LIFE LESSONS

WHAT’S REALLY IM­POR­TANT IS THE QUAL­ITY OF LIFE RATHER THAN YEARS LIVED, SAYS HOLLYWOOD A-LISTER SUSAN SARANDON

Good Housekeeping (UK) - - Contents -

From A-lister Susan Sarandon

Hap­pi­ness is about per­spec­tive and not tak­ing things per­son­ally

As Bette Davis would say, age­ing is not for sissies. I’m work­ing as much, if not more, as I did in my 50s. We can all ex­pect to live a longer life – my mother is 94. What’s really im­por­tant is the qual­ity, not the quan­tity of it. I’m grate­ful to be as healthy as I am but it’s not easy. You have to put your­self in an in­ter­est­ing place to ac­cept your body as it be­comes less strong and your beauty as it changes.

What’s on the in­side really in­forms the way you look. I think Vanessa Red­grave has al­ways been so beau­ti­ful and she’s en­gaged and is a very ac­tive per­son. I like faces of peo­ple that ra­di­ate so much light. When I look back at my­self at 20, when I started, I’m pret­tier than I re­mem­ber, but I’m blank. So I don’t mind where I am now.

Hap­pi­ness is a process and not a des­ti­na­tion. It’s all about per­spec­tive and not tak­ing things per­son­ally, mean­ing what you say, try­ing to breathe be­fore you re­spond when some­thing hurts. It’s about be­ing vul­ner­a­ble, it’s about lis­ten­ing, for­give­ness, try­ing to get to your au­then­tic self. And treat­ing ev­ery­one know­ing that they all are di­vine, that every per­son has a di­vin­ity in them some­where.

I wouldn’t call my­self sporty but I’ve al­ways done some­thing. If you live in Man­hat­tan, you walk ev­ery­where. I tell my kids, when they start to get over­whelmed, to play bas­ket­ball or do some­thing, and it makes a huge dif­fer­ence. If I’m really stressed, I go to the path down the West Side High­way, where you can walk or run. I find that’s the best way to really let go of anx­i­ety. When I’m up­set or de­pressed, it’s good to be phys­i­cally ac­tive, too.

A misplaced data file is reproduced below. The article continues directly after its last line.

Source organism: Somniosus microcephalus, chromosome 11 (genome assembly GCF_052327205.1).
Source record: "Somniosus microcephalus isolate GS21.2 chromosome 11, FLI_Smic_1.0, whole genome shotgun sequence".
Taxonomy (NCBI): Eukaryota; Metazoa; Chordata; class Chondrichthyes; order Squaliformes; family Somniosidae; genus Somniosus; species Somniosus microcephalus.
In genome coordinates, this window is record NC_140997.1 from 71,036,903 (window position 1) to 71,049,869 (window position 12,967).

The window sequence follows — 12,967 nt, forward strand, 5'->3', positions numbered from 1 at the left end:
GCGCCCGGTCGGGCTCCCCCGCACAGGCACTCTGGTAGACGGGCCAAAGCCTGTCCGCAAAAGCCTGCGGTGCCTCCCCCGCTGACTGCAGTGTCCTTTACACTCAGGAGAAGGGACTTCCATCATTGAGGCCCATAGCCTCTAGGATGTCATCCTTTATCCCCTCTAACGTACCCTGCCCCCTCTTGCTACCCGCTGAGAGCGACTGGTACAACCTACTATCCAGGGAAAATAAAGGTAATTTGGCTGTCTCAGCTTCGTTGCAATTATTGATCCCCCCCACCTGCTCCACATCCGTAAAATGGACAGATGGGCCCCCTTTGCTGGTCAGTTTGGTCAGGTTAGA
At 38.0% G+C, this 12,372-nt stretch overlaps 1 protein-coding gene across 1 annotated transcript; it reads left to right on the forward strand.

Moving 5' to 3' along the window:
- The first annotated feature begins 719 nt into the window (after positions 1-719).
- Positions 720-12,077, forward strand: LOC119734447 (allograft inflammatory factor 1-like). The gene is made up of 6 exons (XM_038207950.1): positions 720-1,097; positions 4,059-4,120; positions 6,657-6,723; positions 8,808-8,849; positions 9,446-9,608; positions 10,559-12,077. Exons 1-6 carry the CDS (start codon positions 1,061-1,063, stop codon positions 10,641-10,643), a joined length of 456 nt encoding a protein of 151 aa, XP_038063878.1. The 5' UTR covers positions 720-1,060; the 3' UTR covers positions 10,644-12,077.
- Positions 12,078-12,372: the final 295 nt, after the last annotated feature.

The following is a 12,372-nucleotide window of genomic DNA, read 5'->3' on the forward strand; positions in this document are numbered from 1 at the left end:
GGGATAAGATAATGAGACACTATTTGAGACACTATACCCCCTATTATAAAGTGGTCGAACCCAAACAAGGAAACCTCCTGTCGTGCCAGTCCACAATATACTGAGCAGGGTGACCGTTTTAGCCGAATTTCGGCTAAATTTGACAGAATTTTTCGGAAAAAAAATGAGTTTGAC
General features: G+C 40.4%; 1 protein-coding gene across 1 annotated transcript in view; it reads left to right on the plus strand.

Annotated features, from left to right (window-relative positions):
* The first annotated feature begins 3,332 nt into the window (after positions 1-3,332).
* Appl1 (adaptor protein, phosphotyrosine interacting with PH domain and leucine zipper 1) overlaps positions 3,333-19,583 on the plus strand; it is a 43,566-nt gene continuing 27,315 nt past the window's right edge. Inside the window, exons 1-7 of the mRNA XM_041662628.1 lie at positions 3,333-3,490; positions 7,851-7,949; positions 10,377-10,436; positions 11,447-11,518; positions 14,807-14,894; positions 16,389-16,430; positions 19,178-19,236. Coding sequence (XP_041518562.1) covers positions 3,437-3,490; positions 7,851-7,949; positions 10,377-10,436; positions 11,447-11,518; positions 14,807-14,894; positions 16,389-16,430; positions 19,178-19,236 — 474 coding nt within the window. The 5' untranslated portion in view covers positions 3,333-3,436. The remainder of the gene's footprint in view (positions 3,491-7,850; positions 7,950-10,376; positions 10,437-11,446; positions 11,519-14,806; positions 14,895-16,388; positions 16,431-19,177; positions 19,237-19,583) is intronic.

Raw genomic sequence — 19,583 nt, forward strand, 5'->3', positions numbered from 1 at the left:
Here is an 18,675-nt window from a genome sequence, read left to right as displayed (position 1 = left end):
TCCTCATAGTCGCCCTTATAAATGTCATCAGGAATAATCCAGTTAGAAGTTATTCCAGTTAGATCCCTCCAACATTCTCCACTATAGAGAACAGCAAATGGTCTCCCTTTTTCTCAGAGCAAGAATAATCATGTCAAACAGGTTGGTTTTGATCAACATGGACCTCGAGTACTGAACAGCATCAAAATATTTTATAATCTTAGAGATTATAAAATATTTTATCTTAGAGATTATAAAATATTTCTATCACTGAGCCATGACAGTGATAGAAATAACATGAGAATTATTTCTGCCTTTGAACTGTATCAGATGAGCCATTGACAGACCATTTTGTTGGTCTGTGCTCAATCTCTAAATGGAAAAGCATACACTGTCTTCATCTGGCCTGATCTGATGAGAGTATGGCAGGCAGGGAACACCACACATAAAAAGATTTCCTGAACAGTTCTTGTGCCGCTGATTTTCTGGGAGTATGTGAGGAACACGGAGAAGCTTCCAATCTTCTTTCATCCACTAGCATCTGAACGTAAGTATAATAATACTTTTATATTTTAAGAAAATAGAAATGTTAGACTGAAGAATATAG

I en­joy the good times as a grand­mother. When you have grand­chil­dren, you re­alise how much anx­i­ety is at­tached to be­ing a par­ent – even when your kids are grown up. My daugh­ter is a fun, hands-on mum. She’s got ev­ery­thing un­der con­trol, so I can just watch in a way that I couldn’t when I was the one car­ry­ing the worry and the day-to-day minu­tiae that drives you crazy. My grand­kids are so funny – they call me Honey.

Love is like a mus­cle – the more you use it, the stronger it is. There’s never a rea­son to stop be­ing in love. I love be­ing in love. It may not be ro­man­tic love, it may not be sex­ual, but you can’t de­cide to cut peo­ple off. Bette Davis – who I play in Feud – said she did her best work when she was in love. That’s true, be­cause it opens you. When you break up with some­one, you want to stop hurt­ing, but clos­ing your­self off from love is not the way to do it.

I’m lucky that my job is some­thing I love to do. It en­cour­ages em­pa­thy and imag­i­na­tion, which leads to ac­tivism, so it bleeds over into my life. I love that it’s al­most like en­forced com­pas­sion be­cause you have to put on an­other per­son’s shoes. You have so much more in com­mon with peo­ple than you thought. I think that’s the won­der­ful by-prod­uct of my job.

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